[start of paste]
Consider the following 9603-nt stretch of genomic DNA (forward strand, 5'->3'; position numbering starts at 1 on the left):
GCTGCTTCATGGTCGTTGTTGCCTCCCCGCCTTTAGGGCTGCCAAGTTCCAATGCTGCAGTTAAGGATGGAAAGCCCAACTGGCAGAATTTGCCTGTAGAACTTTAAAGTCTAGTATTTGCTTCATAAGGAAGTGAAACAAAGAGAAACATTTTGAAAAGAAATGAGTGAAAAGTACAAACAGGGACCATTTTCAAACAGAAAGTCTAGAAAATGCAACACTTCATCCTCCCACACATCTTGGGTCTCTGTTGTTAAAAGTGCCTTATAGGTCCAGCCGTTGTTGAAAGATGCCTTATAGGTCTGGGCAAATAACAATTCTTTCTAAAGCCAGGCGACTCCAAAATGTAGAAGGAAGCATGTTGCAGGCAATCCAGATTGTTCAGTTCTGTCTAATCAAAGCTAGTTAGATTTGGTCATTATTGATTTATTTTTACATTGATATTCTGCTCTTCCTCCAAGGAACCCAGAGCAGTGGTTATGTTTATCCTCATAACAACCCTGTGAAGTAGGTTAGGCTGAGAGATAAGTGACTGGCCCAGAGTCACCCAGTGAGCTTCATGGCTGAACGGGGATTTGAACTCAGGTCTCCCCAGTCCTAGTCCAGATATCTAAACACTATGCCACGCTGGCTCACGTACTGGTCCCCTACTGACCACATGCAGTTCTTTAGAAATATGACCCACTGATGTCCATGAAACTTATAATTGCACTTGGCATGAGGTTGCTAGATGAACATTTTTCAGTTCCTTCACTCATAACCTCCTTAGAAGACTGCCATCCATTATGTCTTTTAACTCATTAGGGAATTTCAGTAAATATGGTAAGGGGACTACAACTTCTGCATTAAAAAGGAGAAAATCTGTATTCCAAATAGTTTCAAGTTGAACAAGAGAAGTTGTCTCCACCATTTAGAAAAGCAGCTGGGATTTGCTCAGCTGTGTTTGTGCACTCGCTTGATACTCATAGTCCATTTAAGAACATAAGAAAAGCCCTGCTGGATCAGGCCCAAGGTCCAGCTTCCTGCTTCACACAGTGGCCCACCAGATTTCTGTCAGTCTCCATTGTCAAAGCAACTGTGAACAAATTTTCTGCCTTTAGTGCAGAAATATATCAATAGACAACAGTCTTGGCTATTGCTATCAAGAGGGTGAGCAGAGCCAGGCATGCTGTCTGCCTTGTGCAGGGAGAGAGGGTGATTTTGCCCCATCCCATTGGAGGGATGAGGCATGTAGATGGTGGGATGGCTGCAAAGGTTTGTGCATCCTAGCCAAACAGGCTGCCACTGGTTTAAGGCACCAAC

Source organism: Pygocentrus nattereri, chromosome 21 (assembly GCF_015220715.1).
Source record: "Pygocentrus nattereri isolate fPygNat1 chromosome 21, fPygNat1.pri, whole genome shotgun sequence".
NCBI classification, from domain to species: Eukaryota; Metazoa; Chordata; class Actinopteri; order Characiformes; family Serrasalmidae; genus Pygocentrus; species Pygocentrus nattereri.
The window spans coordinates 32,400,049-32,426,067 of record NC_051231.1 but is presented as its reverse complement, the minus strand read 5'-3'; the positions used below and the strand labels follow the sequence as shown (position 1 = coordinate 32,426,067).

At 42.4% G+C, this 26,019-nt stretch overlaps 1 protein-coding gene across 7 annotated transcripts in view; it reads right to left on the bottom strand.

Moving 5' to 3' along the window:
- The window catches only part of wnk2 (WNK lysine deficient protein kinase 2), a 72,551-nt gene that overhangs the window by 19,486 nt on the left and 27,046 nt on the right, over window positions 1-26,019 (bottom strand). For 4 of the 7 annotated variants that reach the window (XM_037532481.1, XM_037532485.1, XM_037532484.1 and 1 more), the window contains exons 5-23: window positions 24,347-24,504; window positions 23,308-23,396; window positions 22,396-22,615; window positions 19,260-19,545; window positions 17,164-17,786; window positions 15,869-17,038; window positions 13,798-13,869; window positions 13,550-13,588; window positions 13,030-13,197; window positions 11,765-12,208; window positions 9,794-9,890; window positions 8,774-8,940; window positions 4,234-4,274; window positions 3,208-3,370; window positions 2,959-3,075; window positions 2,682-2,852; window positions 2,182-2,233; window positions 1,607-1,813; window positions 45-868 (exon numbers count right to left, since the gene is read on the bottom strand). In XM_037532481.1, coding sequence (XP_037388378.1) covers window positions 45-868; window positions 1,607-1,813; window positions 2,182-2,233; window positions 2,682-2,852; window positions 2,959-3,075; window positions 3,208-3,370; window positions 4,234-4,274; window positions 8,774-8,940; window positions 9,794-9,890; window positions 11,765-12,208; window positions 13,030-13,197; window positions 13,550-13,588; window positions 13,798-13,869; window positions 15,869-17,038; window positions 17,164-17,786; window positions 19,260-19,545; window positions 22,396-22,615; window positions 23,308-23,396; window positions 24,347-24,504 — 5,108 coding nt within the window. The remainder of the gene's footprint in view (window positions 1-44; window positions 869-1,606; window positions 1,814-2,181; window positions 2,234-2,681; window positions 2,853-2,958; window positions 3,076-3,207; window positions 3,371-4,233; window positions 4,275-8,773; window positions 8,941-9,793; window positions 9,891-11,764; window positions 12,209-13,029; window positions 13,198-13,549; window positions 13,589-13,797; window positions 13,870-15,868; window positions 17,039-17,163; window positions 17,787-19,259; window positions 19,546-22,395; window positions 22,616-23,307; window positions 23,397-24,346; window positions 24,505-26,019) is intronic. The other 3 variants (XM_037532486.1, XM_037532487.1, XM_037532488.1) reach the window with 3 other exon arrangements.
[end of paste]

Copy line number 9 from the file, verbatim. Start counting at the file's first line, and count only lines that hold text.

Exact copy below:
- The window catches only part of wnk2 (WNK lysine deficient protein kinase 2), a 72,551-nt gene that overhangs the window by 19,486 nt on the left and 27,046 nt on the right, over window positions 1-26,019 (bottom strand). For 4 of the 7 annotated variants that reach the window (XM_037532481.1, XM_037532485.1, XM_037532484.1 and 1 more), the window contains exons 5-23: window positions 24,347-24,504; window positions 23,308-23,396; window positions 22,396-22,615; window positions 19,260-19,545; window positions 17,164-17,786; window positions 15,869-17,038; window positions 13,798-13,869; window positions 13,550-13,588; window positions 13,030-13,197; window positions 11,765-12,208; window positions 9,794-9,890; window positions 8,774-8,940; window positions 4,234-4,274; window positions 3,208-3,370; window positions 2,959-3,075; window positions 2,682-2,852; window positions 2,182-2,233; window positions 1,607-1,813; window positions 45-868 (exon numbers count right to left, since the gene is read on the bottom strand). In XM_037532481.1, coding sequence (XP_037388378.1) covers window positions 45-868; window positions 1,607-1,813; window positions 2,182-2,233; window positions 2,682-2,852; window positions 2,959-3,075; window positions 3,208-3,370; window positions 4,234-4,274; window positions 8,774-8,940; window positions 9,794-9,890; window positions 11,765-12,208; window positions 13,030-13,197; window positions 13,550-13,588; window positions 13,798-13,869; window positions 15,869-17,038; window positions 17,164-17,786; window positions 19,260-19,545; window positions 22,396-22,615; window positions 23,308-23,396; window positions 24,347-24,504 — 5,108 coding nt within the window. The remainder of the gene's footprint in view (window positions 1-44; window positions 869-1,606; window positions 1,814-2,181; window positions 2,234-2,681; window positions 2,853-2,958; window positions 3,076-3,207; window positions 3,371-4,233; window positions 4,275-8,773; window positions 8,941-9,793; window positions 9,891-11,764; window positions 12,209-13,029; window positions 13,198-13,549; window positions 13,589-13,797; window positions 13,870-15,868; window positions 17,039-17,163; window positions 17,787-19,259; window positions 19,546-22,395; window positions 22,616-23,307; window positions 23,397-24,346; window positions 24,505-26,019) is intronic. The other 3 variants (XM_037532486.1, XM_037532487.1, XM_037532488.1) reach the window with 3 other exon arrangements.